UK Dental Conferences have a gender imbalance.
This paper looked at the gender imbalance of speakers at major UK dental conferences. I thought that the results were somewhat concerning and relevant to orthodontic conferences.
In the UK, 50% of registrants are women. As a result, we would expect equal representation of genders at dental conferences. The authors of this paper point out that achieving a gender balance is essential. This is because, in addition to providing us with research and clinical information, conferences also provide role modelling and mentorship opportunities. Significantly, speaking at conferences must influence career progression and perceptions of leadership roles.
They also point out that gender imbalance in medical conferences has been recognised. However, this may be slowly improving. Nevertheless, we know little about the gender balance of UK dental conference speakers.
A team from Leeds and Liverpool in the North of England did this study. The British Dental Journal published the paper.
Claudia Heggie, Sarah L. McKernon and Laura Gartshore
British Dental Journal: Online: https://doi.org/10.1038/s41415-021-3072-2
What did they ask?
They did this study to;
“Find out the gender balance of invited speakers at UK dental conferences in 2018 and 2019”.
What did they do?
They did a cross-sectional survey of conference programmes by using the following steps:
Firstly, they approached 14 dental societies and asked them for their conference programmes. If an organisation did not provide this information, they searched the public domain.
The authors then extracted this data on the main speakers:
- Their gender
- Length of presentation
- Professional role
- Gender of panel members and session chairs.
They defined an acceptable balance as being 40-60% female speakers.
Finally, they obtained the General Dental Council report for 2020 and obtained data on total workforce gender distribution for all registered dentists and within each dental speciality.
What did they find?
The authors found that 50.4% of dentists identified themselves as female and 49.6% as male.
They obtained data on 352 invited speakers. They identified 39.8% as female and 60.2% as male.
- Only 3 (21.4%) of the conferences were gender-balanced (40-60% female).
- In 3 (21.4%), the female speakers outnumbered males.
- For 55.1% (n=8), males outnumbered female speakers.
The conferences with the highest number of female speakers were oral medicine (66%) and special care dentistry (61.9%).
The lowest was orthodontics (19%) and periodontics (18.4%).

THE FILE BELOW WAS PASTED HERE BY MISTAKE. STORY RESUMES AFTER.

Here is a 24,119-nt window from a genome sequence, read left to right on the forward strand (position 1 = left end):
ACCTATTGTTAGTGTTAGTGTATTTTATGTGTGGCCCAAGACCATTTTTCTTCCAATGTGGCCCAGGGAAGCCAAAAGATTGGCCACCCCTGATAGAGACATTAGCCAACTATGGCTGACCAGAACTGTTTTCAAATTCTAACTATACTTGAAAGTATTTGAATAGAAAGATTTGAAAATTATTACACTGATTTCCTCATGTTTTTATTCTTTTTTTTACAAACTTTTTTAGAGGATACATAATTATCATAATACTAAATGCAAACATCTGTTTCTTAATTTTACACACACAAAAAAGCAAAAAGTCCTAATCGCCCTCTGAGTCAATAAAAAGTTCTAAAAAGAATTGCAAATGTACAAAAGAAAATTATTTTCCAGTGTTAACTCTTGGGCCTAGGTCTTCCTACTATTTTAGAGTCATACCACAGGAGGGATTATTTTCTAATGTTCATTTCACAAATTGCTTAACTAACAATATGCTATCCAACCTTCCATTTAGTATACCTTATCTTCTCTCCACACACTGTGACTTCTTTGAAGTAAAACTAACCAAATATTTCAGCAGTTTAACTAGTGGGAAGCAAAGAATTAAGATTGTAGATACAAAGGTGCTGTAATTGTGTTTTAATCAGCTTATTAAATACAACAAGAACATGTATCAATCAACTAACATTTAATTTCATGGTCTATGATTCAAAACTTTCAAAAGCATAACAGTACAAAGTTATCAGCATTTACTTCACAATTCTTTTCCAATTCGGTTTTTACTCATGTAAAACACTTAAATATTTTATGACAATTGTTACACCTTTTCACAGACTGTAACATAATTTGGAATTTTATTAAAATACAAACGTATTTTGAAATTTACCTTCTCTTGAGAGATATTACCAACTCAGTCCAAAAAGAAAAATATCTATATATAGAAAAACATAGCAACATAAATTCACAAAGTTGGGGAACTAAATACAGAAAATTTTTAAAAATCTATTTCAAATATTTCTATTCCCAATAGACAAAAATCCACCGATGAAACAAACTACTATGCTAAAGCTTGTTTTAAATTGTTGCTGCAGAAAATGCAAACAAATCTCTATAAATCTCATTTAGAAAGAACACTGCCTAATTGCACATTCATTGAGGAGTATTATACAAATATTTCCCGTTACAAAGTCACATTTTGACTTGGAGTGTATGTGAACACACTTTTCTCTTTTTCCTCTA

The British Dental Association conference was not balanced, with 63% of the speakers being male.
Importantly, when they looked at the length of the presentations. The mean duration for female speakers was 31 minutes, and for males, this was 40 minutes.
Their conclusions were
“Gender imbalance exists in speakers invited to present at recent dental conferences. Conference organisers are encouraged to work proactively towards a more representative programme”.
What did I think?
These findings were concerning. However, in many ways, they reflected the situation in medicine. I have also posted similar results in a small study that I published on this blog last year.
I thought that their methodology was sound and it provided a reasonable level of evidence on this issue. Therefore, we should take the findings seriously.
The authors discussed their findings, pointing out that they recognise that organising a conference is a complex task. However, it is nonsensical that gender should impact conference content. Instead, addressing this issue should involve conference organisers actively raising awareness and providing a platform for female speakers. I strongly support this statement.
On a personal note, I have been the conference chair of several major orthodontic conferences. The largest that I was involved with was the World Orthodontic Conference in 2015. I am afraid to say that this programme was not balanced. For example, we did not even consider gender when we were putting the programme together. I have thought about this process, and I cannot help feeling that when a conference puts its programme together, it tends to ask the “usual suspects”. These are frequent speakers who are males, and they speak at other meetings and so the wheel keeps turning.
We changed our approach at the British Orthodontic Conference this year. We asked people to suggest women speakers. As a result, this increased our pool of potential speakers. I was pleased to see that this resulted in a conference that was gender balanced for the invited speakers. This took a little more work, but feedback from our meeting has been great.
Emeritus Professor of Orthodontics, University of Manchester, UK.